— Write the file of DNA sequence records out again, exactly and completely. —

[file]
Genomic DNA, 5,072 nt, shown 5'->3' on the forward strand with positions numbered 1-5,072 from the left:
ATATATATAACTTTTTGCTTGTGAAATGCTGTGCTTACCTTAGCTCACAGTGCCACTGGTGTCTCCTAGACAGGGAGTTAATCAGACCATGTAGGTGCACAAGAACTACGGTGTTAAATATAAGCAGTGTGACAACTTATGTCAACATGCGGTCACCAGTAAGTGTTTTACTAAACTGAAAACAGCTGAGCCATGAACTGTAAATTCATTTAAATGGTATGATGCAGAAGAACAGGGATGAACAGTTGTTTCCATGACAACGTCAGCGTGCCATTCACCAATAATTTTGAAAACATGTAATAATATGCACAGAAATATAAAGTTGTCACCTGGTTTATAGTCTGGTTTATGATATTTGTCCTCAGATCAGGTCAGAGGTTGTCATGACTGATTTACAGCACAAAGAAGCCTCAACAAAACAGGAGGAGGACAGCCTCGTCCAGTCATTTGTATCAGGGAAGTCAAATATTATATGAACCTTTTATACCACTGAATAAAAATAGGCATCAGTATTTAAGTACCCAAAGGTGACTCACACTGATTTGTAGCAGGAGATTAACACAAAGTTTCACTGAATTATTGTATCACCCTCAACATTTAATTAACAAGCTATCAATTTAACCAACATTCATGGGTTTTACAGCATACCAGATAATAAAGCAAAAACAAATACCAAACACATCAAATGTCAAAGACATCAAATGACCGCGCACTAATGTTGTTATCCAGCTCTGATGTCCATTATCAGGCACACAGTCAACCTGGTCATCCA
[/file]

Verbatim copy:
Genomic DNA, 5,072 nt, shown 5'->3' on the forward strand with positions numbered 1-5,072 from the left:
ATATATATAACTTTTTGCTTGTGAAATGCTGTGCTTACCTTAGCTCACAGTGCCACTGGTGTCTCCTAGACAGGGAGTTAATCAGACCATGTAGGTGCACAAGAACTACGGTGTTAAATATAAGCAGTGTGACAACTTATGTCAACATGCGGTCACCAGTAAGTGTTTTACTAAACTGAAAACAGCTGAGCCATGAACTGTAAATTCATTTAAATGGTATGATGCAGAAGAACAGGGATGAACAGTTGTTTCCATGACAACGTCAGCGTGCCATTCACCAATAATTTTGAAAACATGTAATAATATGCACAGAAATATAAAGTTGTCACCTGGTTTATAGTCTGGTTTATGATATTTGTCCTCAGATCAGGTCAGAGGTTGTCATGACTGATTTACAGCACAAAGAAGCCTCAACAAAACAGGAGGAGGACAGCCTCGTCCAGTCATTTGTATCAGGGAAGTCAAATATTATATGAACCTTTTATACCACTGAATAAAAATAGGCATCAGTATTTAAGTACCCAAAGGTGACTCACACTGATTTGTAGCAGGAGATTAACACAAAGTTTCACTGAATTATTGTATCACCCTCAACATTTAATTAACAAGCTATCAATTTAACCAACATTCATGGGTTTTACAGCATACCAGATAATAAAGCAAAAACAAATACCAAACACATCAAATGTCAAAGACATCAAATGACCGCGCACTAATGTTGTTATCCAGCTCTGATGTCCATTATCAGGCACACAGTCAACCTGGTCATCCA